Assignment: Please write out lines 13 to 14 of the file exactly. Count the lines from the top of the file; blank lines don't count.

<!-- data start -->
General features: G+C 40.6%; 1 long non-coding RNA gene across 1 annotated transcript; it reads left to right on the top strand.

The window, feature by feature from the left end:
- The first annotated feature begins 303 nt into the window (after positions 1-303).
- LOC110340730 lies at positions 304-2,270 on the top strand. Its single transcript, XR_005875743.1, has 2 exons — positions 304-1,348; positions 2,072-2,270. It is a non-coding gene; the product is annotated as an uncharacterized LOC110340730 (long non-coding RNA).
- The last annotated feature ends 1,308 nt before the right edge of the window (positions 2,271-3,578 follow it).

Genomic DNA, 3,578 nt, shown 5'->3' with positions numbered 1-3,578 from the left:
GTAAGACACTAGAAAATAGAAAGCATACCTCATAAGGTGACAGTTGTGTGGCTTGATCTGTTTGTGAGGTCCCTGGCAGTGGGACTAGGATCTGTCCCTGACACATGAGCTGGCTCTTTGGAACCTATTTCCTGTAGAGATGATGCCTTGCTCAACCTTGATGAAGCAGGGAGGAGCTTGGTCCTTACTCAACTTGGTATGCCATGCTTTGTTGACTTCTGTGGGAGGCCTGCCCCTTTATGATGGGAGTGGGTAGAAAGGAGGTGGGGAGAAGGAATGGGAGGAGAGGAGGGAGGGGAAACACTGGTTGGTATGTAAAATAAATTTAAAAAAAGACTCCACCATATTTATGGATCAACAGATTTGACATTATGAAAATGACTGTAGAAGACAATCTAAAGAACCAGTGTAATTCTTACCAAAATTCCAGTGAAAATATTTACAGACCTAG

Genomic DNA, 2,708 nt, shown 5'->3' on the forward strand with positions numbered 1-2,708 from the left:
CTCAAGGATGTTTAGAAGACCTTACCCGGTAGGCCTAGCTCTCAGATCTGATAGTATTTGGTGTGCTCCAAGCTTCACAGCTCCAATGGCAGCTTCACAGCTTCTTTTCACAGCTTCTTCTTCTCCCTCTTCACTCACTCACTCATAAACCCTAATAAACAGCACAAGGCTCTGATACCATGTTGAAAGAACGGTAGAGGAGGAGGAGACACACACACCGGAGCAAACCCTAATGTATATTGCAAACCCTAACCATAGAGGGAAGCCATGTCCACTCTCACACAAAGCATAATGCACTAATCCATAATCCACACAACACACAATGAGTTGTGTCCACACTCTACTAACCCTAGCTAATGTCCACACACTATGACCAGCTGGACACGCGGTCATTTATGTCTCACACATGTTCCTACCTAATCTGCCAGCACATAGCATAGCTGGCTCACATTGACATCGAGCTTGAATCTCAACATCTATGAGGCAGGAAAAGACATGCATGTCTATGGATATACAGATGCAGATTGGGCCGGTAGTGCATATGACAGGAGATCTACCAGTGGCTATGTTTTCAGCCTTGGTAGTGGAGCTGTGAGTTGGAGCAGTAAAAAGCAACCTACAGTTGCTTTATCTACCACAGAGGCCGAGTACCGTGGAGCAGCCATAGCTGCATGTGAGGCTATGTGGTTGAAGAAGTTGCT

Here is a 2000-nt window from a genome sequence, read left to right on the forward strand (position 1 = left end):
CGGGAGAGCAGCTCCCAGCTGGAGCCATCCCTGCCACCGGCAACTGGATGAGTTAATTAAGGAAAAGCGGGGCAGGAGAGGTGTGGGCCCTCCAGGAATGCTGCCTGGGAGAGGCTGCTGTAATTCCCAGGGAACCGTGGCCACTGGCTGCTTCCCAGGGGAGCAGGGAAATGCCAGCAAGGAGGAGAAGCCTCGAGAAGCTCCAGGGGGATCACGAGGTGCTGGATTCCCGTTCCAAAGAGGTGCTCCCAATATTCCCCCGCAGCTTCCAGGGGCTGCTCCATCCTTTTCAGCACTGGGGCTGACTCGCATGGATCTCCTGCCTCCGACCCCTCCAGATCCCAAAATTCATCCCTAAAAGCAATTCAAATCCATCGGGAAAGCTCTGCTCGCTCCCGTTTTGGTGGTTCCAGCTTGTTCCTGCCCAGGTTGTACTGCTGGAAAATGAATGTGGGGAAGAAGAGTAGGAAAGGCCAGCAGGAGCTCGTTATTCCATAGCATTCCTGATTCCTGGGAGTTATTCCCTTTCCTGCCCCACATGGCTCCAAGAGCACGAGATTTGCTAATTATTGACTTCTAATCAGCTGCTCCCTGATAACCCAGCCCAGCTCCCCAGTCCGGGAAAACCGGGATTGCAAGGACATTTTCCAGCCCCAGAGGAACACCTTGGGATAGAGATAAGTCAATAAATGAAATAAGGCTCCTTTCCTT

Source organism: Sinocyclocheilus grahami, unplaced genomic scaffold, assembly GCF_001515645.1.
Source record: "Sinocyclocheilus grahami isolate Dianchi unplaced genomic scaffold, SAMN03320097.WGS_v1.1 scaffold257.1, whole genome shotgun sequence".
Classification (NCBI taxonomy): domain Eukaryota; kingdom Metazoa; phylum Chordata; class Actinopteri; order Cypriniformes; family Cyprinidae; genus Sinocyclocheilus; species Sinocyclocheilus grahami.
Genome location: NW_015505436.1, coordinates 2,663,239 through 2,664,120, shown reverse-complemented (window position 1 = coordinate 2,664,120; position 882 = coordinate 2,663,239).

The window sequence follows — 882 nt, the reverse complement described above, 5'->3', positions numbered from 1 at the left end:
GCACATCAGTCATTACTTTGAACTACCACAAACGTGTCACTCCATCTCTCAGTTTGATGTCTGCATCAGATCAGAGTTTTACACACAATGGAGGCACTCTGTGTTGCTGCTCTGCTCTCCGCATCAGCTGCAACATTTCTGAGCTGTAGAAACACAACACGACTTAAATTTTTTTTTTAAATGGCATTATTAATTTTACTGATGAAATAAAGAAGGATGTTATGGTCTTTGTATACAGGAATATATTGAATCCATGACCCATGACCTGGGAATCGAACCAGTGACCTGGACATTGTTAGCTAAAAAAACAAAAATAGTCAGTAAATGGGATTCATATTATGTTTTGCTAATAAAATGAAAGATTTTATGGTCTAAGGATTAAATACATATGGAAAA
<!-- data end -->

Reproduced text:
Source record: "Sinocyclocheilus grahami isolate Dianchi unplaced genomic scaffold, SAMN03320097.WGS_v1.1 scaffold257.1, whole genome shotgun sequence".
Classification (NCBI taxonomy): domain Eukaryota; kingdom Metazoa; phylum Chordata; class Actinopteri; order Cypriniformes; family Cyprinidae; genus Sinocyclocheilus; species Sinocyclocheilus grahami.